In addition, fee shifting bylaws provided a financial penalty even for some meritorious cases. Id. ("Allowing corporate directors to require stockholders to bear the expenses a corporation may incur in fighting stockholder litigation, even if the suit has merit, effectively eliminates the ability of stockholders to look to Delaware courts to protect their rights as the owners of corporations.").  

The letters recommended that the proxy solicitation firms formulate an explicit policy addressing these bylaws. 

  • We believe that it would be appropriate for ISS to adopt a policy recommending that shareholders vote against the reelection of any director who uses bylaw amendments as a weapon to eliminate stockholder rights. We believe such a policy would serve as a strong deterrent to discourage corporate boards from using bylaw amendments to remove accountability over directors render their fiduciary obligations illusory.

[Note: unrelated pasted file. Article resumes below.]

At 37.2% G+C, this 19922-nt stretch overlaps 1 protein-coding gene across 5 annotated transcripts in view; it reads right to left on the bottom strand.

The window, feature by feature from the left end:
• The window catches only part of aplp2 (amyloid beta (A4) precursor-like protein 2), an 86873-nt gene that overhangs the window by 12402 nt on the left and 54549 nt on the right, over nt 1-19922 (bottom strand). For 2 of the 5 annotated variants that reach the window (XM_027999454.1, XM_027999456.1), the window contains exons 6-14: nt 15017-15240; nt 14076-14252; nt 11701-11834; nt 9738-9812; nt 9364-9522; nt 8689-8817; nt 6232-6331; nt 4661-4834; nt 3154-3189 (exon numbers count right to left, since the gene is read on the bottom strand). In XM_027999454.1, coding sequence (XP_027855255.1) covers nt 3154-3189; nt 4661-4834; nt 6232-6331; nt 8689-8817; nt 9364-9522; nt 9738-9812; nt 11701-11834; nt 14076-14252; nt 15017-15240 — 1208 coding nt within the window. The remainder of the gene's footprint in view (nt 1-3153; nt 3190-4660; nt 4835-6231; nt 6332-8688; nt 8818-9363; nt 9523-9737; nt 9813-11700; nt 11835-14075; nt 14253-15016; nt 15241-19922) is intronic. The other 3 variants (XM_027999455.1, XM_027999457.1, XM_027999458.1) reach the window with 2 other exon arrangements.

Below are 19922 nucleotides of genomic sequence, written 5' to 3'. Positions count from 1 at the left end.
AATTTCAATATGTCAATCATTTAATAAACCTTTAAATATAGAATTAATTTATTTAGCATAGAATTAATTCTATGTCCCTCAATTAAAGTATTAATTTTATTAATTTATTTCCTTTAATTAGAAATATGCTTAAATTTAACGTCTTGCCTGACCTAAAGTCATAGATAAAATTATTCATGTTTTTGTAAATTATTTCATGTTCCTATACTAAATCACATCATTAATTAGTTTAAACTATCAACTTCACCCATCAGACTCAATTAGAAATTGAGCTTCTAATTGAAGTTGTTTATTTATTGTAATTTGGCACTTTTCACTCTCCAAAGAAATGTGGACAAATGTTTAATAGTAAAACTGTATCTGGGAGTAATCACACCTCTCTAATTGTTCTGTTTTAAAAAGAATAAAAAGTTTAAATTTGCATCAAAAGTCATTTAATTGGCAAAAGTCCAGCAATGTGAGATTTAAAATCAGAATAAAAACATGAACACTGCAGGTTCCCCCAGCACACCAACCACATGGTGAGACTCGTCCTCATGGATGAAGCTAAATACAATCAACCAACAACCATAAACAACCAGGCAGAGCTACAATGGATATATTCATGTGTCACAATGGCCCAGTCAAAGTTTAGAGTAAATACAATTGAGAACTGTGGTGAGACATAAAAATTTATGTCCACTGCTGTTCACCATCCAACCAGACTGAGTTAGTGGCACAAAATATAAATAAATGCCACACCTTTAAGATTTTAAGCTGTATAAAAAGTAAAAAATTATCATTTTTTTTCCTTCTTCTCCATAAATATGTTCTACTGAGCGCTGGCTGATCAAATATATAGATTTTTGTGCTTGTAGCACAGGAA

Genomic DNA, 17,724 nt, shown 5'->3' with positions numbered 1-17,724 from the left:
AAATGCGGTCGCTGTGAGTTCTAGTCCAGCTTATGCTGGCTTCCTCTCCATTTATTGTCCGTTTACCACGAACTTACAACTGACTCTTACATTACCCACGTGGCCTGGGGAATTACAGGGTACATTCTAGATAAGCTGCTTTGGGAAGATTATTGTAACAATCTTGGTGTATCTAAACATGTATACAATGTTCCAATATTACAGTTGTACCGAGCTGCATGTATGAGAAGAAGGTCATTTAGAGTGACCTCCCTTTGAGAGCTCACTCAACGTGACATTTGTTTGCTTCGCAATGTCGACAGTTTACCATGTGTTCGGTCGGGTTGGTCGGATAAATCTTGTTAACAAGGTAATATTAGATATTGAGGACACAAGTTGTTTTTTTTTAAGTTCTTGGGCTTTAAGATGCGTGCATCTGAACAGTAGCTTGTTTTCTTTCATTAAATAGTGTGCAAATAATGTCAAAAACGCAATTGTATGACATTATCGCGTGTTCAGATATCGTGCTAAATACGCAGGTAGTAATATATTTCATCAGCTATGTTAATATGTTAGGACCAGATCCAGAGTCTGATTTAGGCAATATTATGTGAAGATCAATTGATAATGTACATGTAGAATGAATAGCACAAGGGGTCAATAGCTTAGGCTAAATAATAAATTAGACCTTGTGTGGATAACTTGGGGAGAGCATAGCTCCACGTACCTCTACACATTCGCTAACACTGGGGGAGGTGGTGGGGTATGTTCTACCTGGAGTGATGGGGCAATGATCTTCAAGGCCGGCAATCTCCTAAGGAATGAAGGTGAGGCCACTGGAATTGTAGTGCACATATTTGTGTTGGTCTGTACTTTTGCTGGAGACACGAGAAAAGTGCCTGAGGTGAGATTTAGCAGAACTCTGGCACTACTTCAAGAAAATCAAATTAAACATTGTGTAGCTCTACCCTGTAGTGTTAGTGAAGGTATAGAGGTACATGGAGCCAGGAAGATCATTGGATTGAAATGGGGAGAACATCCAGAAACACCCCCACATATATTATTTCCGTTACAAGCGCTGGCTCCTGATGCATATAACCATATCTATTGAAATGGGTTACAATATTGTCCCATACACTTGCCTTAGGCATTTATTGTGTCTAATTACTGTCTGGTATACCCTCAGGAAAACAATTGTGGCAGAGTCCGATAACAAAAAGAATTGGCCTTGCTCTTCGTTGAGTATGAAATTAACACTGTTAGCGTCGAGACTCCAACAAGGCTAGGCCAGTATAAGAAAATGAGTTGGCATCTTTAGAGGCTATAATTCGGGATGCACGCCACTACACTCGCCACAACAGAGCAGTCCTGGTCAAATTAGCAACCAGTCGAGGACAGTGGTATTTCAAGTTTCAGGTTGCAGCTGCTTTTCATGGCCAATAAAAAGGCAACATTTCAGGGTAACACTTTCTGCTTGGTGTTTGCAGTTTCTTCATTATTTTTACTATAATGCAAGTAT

A larger role for ISS and Glass Lewis could have broad impact. Directors are, for the most part, elected under the plurality system. Unless shareholders run a competing slate of directors, the management nominated candidates always win. As a result, increasing the number of negative votes will not prevent reelection.  

Most large companies have in place a majority vote policy. These policies typically require that directors who fail to receive a majority submit a letter of resignation. Since boards are for the most part unlikely to accept these resignations, shareholders will not be able to defeat directors even at companies with majority vote provisions.